The U.S. House of Representatives’ Appropriations Committee advanced a defense funding bill that includes a 4.6 percent pay raise for troops as well as more than $240 million to boost programs and projects that contribute to Maryland’s defense-focused economy championed by Congressman C.A. Dutch Ruppersberger. 

The $761.1 billion Defense Appropriations bill for fiscal year 2023 now heads to the full U.S. House of Representatives for consideration.

Ruppersberger leveraged his role on the committee to secure funding that will benefit Maryland’s 20 military installations, as well as the research and development conducted at Maryland institutions and by Maryland-based contractors to make American troops safer on the battlefield while supporting hundreds of thousands of jobs.

The bill funds agencies and programs in the Department of Defense, including the National Security Agency, U.S. Military Academies and military services. It also funds intelligence efforts outside of the Pentagon at organizations like the Office of the Director of National Intelligence and the Central Intelligence Agency. Much of the federal government’s medical research funds are also funneled through the Defense spending bill because of their impact on wounded warriors and veterans.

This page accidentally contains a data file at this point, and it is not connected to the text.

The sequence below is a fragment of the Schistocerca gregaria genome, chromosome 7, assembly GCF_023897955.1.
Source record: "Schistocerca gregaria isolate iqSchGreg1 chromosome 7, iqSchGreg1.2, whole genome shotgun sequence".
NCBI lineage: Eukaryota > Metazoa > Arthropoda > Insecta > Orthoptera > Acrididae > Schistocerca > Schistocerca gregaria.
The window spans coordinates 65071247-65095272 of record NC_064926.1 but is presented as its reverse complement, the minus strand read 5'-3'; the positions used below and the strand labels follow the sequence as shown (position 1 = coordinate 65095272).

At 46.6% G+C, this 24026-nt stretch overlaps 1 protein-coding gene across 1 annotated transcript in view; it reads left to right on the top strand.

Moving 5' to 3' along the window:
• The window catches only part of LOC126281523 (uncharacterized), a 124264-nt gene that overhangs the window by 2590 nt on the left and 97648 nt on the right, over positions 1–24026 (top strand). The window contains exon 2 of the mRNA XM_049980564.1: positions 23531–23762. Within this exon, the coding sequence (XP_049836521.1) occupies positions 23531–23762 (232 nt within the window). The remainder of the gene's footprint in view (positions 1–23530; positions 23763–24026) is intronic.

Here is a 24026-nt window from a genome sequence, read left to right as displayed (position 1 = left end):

In all, Ruppersberger secured $103 million for medical research at the request of Maryland-based institutions that can compete for the funding ― and have successfully in the past ― plus $240 million for other Maryland-connected defense projects. Highlights include:

● $49 million for infrastructure improvements at the U.S. Naval Academy, in Annapolis;

● $16 million to renovate runways, including at Martin State Airport, home to Maryland’s Air National Guard;

● $15 million for a program to expand telehealth services to children in military families with severe behavioral challenges that currently includes Kennedy Krieger Institute;

● $30 million for the Peer-Reviewed Orthopedic Research Program, which currently includes the ● $40 million for the Spinal Cord Injury Research Program, which currently includes peer-reviewers at the University of Maryland School of Medicine and Johns Hopkins University School of Medicine;

● $5 million to support hypersonic weapons simulation and prototyping lead by the University of Maryland.

Additionally, the bill included several critical provisions supported by Ruppersberger, such as:

● $300 million to help Ukraine defend itself against Russia’s unprovoked invasion and another $225 million for the region under the Baltic Security Initiative;

● $1 million to the Army for renaming installations, facilities and roads that bear the name of Confederates;

● Requires for-profit contractors to pay a minimum wage of $15 an hour;

● Prohibits funds from being used in contravention of the War Powers Resolution.